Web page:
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Social communicators keep Church visible during pandemic

Inside the Immaculate Conception Cathedral in the district of Cubao in the Philippine capital, electric cables were on the pew instead of people.

A technician checked on the cameras if it were working. “We’re good,” he said.

Leahna Villajos, social media officer of the diocese, took a look at the altar and made sure it was well-lighted. Then she gave the cue to the choir to begin.

She checked the computer monitor as soon as the nuns started singing.

Using a headset, Leahna listened to the sound coming from her mobile gadget to make sure they were transmitting good audio.




The streaming video changed to a wider shot as the priest appeared on the screen and approached the altar.

Even before the priest started the celebration there were already at least 17,000 viewers on the online live feed.

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After airing the Holy Eucharist, Leahna and her team turned to preparations for the crossposting of the recitation of the Holy Rosary, which attracts about 46,000 viewers every day.

Since the Philippine government imposed a lockdown due to the pandemic, Leahna and her team in the social communication ministry of the Diocese of Cubao have been busy with their work.

“We were prepared. Fortunately, we were able to plan it,” she said.

Before the lockdown, the diocese has already been planning to live stream Holy Masses.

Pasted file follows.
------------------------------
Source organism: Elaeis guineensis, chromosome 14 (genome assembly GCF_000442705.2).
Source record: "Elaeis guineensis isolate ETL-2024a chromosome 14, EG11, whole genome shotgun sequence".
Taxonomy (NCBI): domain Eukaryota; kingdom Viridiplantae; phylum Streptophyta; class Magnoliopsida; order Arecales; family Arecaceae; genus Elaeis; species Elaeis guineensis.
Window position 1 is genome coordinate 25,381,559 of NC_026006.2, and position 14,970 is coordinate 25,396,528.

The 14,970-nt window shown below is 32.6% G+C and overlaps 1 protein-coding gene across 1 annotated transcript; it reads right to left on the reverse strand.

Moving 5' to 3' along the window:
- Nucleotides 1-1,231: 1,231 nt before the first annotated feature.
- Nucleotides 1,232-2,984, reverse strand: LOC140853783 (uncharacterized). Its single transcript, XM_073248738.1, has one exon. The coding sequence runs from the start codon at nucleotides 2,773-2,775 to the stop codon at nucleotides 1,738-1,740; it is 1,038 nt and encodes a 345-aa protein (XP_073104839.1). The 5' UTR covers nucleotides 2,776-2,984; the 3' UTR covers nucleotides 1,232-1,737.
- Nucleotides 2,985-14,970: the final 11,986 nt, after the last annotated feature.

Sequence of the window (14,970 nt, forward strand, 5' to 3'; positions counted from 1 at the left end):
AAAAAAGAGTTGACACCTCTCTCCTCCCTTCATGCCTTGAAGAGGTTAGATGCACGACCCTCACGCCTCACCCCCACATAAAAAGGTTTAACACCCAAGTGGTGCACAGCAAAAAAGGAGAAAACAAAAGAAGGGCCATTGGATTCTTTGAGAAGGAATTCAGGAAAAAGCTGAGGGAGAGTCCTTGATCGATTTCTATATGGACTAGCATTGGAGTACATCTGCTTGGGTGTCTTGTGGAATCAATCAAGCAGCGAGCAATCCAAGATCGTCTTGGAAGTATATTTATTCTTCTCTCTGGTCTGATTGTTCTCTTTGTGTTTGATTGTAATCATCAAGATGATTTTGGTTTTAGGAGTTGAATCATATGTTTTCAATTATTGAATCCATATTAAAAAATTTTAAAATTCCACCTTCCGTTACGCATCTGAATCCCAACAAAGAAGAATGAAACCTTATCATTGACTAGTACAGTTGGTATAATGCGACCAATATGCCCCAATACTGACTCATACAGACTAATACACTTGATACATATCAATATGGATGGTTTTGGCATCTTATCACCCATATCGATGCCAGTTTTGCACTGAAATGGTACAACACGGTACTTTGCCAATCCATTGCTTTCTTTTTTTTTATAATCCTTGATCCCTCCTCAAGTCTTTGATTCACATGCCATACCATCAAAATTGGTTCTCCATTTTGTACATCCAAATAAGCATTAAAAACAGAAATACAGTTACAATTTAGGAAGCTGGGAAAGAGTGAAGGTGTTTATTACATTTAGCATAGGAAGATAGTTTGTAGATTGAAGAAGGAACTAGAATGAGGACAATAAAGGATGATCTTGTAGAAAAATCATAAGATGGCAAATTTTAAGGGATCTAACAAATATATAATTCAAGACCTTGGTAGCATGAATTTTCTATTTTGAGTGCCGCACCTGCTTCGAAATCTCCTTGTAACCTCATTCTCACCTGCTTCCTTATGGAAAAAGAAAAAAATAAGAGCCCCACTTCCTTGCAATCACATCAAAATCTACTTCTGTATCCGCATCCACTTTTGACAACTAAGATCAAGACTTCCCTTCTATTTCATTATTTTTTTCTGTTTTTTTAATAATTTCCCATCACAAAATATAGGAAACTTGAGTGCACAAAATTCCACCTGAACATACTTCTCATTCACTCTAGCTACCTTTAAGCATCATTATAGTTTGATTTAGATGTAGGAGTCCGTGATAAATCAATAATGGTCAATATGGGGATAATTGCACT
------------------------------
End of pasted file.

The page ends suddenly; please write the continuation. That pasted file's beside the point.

“When the news came out that the capital has been placed under community quarantine, we went home to pack our clothes then came back to the cathedral,” said Leahna.

Members of the social communication ministry of the Diocese of Cubao ensure the quality of the live streaming of the Holy Mass on social media. (Photo by Mark Saludes)

She only joined the diocesan social communication ministry in mid-February.

For six years, she worked as field reporter for Radio Veritas 846, a radio station run by the Archdiocese of Manila.

“I thought I was going to miss the fieldwork and the adrenaline rush. I honestly thought my work is going to be a desk job. Then the pandemic came,” she said.

Leahna and her team became the “busiest” people in the diocese during the lockdown. Every day, they live stream Holy Masses and produce other social media content.

Work is suspended in many of the offices in the diocese due to the lockdown, but not the social communication ministry.

Father Herbert Santos said the diocese started to utilize “new media” in reaching out to the public in 2015.

One of the programs of the diocese is to train and equip the media ministry in every parish.

“We did a lot of things from revamping our website to conducting a series of workshops,” he said.

Father Santos said the pandemic has forced every social communication ministry in every diocese and parish “to step up” because of the need to cope with the lockdown restrictions.

“The social communication ministry was compelled to do extra miles especially in livestreaming because it requires certain creativity, skill, and equipment,” he said.